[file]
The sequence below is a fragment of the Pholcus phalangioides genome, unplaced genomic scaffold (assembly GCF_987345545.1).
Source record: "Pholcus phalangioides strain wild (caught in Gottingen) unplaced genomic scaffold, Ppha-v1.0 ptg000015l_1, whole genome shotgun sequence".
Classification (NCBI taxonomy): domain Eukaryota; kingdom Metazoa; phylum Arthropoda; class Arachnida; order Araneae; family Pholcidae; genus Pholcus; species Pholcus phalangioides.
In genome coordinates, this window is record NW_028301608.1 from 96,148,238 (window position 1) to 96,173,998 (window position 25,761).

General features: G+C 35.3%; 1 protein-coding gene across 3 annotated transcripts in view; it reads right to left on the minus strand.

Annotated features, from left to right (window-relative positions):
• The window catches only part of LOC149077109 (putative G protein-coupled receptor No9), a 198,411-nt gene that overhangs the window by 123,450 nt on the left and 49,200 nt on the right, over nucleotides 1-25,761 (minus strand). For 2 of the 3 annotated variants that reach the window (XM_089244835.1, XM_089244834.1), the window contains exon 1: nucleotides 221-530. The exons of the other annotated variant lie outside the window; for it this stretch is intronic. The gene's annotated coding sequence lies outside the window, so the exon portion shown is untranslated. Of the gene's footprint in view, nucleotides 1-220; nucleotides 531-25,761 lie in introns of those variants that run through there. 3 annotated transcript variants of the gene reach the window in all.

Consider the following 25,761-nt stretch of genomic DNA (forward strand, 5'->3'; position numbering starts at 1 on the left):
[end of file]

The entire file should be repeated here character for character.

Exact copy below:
The sequence below is a fragment of the Pholcus phalangioides genome, unplaced genomic scaffold (assembly GCF_987345545.1).
Source record: "Pholcus phalangioides strain wild (caught in Gottingen) unplaced genomic scaffold, Ppha-v1.0 ptg000015l_1, whole genome shotgun sequence".
Classification (NCBI taxonomy): domain Eukaryota; kingdom Metazoa; phylum Arthropoda; class Arachnida; order Araneae; family Pholcidae; genus Pholcus; species Pholcus phalangioides.
In genome coordinates, this window is record NW_028301608.1 from 96,148,238 (window position 1) to 96,173,998 (window position 25,761).

General features: G+C 35.3%; 1 protein-coding gene across 3 annotated transcripts in view; it reads right to left on the minus strand.

Annotated features, from left to right (window-relative positions):
• The window catches only part of LOC149077109 (putative G protein-coupled receptor No9), a 198,411-nt gene that overhangs the window by 123,450 nt on the left and 49,200 nt on the right, over nucleotides 1-25,761 (minus strand). For 2 of the 3 annotated variants that reach the window (XM_089244835.1, XM_089244834.1), the window contains exon 1: nucleotides 221-530. The exons of the other annotated variant lie outside the window; for it this stretch is intronic. The gene's annotated coding sequence lies outside the window, so the exon portion shown is untranslated. Of the gene's footprint in view, nucleotides 1-220; nucleotides 531-25,761 lie in introns of those variants that run through there. 3 annotated transcript variants of the gene reach the window in all.

Consider the following 25,761-nt stretch of genomic DNA (forward strand, 5'->3'; position numbering starts at 1 on the left):